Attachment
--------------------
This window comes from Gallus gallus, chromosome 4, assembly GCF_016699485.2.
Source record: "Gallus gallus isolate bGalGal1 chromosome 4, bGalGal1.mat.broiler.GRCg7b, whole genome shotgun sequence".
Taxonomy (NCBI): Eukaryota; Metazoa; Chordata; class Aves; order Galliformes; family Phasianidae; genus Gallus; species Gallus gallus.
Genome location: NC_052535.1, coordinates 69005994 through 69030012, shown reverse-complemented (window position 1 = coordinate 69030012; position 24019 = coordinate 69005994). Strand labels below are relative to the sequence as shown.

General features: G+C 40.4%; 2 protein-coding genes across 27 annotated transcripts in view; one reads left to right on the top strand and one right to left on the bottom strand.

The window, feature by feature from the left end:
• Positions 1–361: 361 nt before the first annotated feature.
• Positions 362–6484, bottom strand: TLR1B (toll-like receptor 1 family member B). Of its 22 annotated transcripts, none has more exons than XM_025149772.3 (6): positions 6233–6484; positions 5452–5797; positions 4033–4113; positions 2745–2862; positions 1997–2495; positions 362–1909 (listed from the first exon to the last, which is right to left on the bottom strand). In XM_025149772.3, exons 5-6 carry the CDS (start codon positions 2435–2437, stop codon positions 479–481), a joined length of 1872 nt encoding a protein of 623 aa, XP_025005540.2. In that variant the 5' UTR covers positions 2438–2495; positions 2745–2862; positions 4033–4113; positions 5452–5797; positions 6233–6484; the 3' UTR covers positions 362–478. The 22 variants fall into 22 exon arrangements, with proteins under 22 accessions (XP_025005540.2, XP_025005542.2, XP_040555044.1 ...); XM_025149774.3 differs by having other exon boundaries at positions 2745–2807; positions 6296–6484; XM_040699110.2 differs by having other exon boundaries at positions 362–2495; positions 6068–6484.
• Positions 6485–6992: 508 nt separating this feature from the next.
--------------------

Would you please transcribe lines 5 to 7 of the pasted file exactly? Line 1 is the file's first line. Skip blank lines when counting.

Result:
General features: G+C 40.4%; 2 protein-coding genes across 27 annotated transcripts in view; one reads left to right on the top strand and one right to left on the bottom strand.

The window, feature by feature from the left end:
• Positions 1–361: 361 nt before the first annotated feature.